On the ground, “local coordinating committees” started emerging in different neighborhoods. They organize campaigns, raise money to cover living costs of the families of those who had been killed or detained, and help communicate what is happening in their area.
Pillars of support
The Coalition of Syrian Pages has gradually taken a bigger role in coordinating activity. It consists of about 20-25 people, some inside the country and some abroad. Monajed won’t reveal their names. “The authorities don’t know who all the members of the Coalition are or where they are,” he explains.
One of the current priorities is to have a strategic plan that includes action on the ground and international lobbying for things like an oil embargo. This has involved coordinating the work of the activists, most of whom are young, with the traditional cohort of opposition made up of politicians, lawyers and human rights campaigners, many of whom signed the anti-regime Damascus Declaration in 2005.
“Initially there wasn’t a plan; just an idea of demonstrating until the regime falls,” says Monajed. “Now, with the Coalition, we are trying to guide the effort in a strategic manner to knock down the [regime’s] pillars of support.”
A particularly sensitive issue, which didn’t exist in either Egypt or Tunisia, is the potential for sectarian conflict. Assad is an Alawite, a minority Shi’ite Muslim sect. Many of the top positions in government, the military and business are also held by Alawites. But most of the population is Sunni Muslim.
Given this background, the regime’s four main pillars of support in order of importance, according to Monajed, are: the security forces including secret police; the Alawites; army generals, especially those who are Alawite; and the Sunni business elite, many of whom have prospered since Assad partly liberalised the economy.
In order to knock down these pillars, it is essential to keep the campaign peaceful, says Monajed. “People don’t want a Libyanisation of the situation,” he says, referring to the civil war across the Mediterranean Sea.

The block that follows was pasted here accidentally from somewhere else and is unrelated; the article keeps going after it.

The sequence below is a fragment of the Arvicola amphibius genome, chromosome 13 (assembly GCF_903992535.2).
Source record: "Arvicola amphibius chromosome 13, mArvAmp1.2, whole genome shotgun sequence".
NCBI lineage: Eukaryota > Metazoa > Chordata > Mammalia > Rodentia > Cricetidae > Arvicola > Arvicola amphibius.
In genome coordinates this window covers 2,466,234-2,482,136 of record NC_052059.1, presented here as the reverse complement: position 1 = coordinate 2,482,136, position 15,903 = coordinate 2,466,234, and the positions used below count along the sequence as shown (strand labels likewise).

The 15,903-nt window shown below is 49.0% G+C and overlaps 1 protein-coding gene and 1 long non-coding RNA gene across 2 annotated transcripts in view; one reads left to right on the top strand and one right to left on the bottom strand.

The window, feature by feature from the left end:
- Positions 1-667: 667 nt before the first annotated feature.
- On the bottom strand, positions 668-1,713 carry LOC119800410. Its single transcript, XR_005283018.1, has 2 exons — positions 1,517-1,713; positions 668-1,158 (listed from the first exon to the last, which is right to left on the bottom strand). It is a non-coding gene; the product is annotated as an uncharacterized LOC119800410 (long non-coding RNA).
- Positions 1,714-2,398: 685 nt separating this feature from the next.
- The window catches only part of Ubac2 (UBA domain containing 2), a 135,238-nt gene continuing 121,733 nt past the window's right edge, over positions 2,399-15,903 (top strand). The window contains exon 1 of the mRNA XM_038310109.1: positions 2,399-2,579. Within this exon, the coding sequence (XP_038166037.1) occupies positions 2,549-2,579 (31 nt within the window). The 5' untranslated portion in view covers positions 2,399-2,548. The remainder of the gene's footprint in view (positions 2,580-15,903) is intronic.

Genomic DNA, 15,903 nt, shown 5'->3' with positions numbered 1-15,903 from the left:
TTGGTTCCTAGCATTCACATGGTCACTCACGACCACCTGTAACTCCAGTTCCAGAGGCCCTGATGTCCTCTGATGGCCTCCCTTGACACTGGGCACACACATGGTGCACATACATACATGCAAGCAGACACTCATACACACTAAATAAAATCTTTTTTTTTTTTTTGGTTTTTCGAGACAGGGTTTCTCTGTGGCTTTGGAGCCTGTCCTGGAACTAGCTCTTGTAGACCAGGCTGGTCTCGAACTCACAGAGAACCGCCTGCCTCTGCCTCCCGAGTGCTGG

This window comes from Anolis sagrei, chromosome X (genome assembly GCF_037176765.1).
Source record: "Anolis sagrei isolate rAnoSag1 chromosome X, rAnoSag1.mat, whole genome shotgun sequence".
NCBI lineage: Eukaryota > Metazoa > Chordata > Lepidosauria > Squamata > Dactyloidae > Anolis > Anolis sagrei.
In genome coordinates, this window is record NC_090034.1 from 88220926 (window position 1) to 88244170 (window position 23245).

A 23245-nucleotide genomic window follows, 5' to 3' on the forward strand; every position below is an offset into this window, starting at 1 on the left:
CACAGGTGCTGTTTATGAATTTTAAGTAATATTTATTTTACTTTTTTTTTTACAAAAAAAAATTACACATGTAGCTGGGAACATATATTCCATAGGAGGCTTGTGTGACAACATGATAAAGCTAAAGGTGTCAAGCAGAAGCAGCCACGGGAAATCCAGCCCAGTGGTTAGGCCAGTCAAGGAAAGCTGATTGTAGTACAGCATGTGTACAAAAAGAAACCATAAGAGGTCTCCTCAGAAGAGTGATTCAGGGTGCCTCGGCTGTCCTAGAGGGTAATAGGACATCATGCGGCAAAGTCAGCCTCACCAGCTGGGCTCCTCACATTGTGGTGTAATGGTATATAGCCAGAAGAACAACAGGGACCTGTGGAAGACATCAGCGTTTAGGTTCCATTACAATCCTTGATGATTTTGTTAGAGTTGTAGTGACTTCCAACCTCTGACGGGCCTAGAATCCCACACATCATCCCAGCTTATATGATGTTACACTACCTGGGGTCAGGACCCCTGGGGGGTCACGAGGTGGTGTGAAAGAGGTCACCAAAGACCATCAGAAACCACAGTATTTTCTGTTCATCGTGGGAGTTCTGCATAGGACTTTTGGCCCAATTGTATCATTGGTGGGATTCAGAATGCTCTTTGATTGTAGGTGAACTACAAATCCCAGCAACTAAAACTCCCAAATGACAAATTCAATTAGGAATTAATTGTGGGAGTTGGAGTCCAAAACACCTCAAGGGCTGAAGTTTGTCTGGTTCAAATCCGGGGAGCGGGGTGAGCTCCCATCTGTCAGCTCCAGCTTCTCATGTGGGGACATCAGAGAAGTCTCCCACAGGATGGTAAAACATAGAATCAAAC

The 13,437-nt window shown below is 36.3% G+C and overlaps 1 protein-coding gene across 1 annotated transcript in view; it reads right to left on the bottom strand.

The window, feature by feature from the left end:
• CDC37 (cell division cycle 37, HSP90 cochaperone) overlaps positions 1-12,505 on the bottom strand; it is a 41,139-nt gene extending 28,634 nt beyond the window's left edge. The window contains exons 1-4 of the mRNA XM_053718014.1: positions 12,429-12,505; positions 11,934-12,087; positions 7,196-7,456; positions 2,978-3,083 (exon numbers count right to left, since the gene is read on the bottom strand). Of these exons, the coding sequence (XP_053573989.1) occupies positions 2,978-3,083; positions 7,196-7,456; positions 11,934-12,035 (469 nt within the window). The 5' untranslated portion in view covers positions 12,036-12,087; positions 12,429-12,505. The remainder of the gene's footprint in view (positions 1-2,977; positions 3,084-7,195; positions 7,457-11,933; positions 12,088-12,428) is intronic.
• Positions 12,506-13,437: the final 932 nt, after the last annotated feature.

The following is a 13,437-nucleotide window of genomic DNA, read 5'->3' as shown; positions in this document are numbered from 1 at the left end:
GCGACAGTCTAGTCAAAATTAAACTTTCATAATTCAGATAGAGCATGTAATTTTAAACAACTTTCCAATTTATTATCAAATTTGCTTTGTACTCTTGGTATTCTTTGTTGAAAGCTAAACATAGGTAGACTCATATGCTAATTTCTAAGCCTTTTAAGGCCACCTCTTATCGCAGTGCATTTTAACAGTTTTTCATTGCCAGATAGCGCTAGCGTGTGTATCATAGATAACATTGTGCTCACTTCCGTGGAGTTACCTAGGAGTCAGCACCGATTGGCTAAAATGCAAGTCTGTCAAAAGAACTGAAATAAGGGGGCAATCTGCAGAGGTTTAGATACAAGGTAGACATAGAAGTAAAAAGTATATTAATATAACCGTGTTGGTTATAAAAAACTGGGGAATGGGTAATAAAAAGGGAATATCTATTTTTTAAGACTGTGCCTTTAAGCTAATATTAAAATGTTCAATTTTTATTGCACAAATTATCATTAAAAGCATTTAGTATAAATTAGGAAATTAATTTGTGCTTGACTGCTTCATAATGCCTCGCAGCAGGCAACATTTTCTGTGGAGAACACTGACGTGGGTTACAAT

So demonstrators give roses to the army and don’t insult them in their chants. The underlying message they are trying to send to the top generals is: “We differentiate between you and the security service.” Some soldiers have mutinied after being ordered to kill unarmed protesters.
The message to the Alawites is that they are being held hostage by the Assad regime –- and it can’t be in their interests to engage in a war of elimination. The protesters have used chants stressing the unity between Sunni, Alawites and Christians (another minority) and called on Alawite and Christian generals to lead the transition to democracy.
Despite this, there are signs of sectarian violence. There has already been at least one case of a group of Alawites being killed — in retaliation for a Sunni elder being killed and cut into pieces, according to Monajed. That, in turn, provoked a ferocious backlash against Sunnis in the city of Homs.
Meanwhile, the message to the business community is that they won’t continue to prosper under Assad. The Syrian pound has fallen on the black market, tourism is dead, consumer demand has been thwacked and the economy is shrinking.
What about the secret police? This is the toughest part of the regime to crack, according to Monajed. He doesn’t have a simple message for them. Rather, he predicts that, as the revolution goes on, the regime will get tired and exhausted. The top generals may then liaise with Alawite leaders, arrest Assad and the top security chiefs, and form a transitional council with members from all parts of the community.
Tactics and counter-tactics
While strategizing is important, nothing will happen without action on the ground. Although protests have been the most visible tactic, they are not the only method being deployed.
There are low-risk tactics for those who don’t want to go on protests where they could get killed. One is to release “freedom balloons” at a specific time in a particular city, to give people courage that they are not alone. Another is to open their windows at night time and play revolutionary rap songs.
Activists have drawn up “lists of shame” of businesses, actors, intellectuals, imams and priests who are considered too close to the regime. These are used to determine boycotts and strikes. Campaigners have also produced lists of government informers, according to the Financial Times. Their aim is to put pressure on them and isolate them. However, there are also reports of at least two informers being killed.
The Assad regime has been far from idle. As of last week, 1,634 civilians had been killed, according to Avaaz, the human rights group. Then on Sunday tanks were sent into the central Syrian city of Hama, in what looks like an attempt to break the protesters’ morale before the holy month of Ramadan, which has now started. Demonstrations have been particularly big on Fridays after people have gathered to pray in mosques. Some protesters have been saying that Ramadan could be like a month of Fridays.
As the regime’s violence ramps up, it would be natural for the protesters either to lose courage or to take up arms themselves. The challenge for Monajed’s group will be to ensure that neither happens. If they succeed, they will then have a chance to witness whether a nonviolent struggle can really bring a brutal regime tumbling down.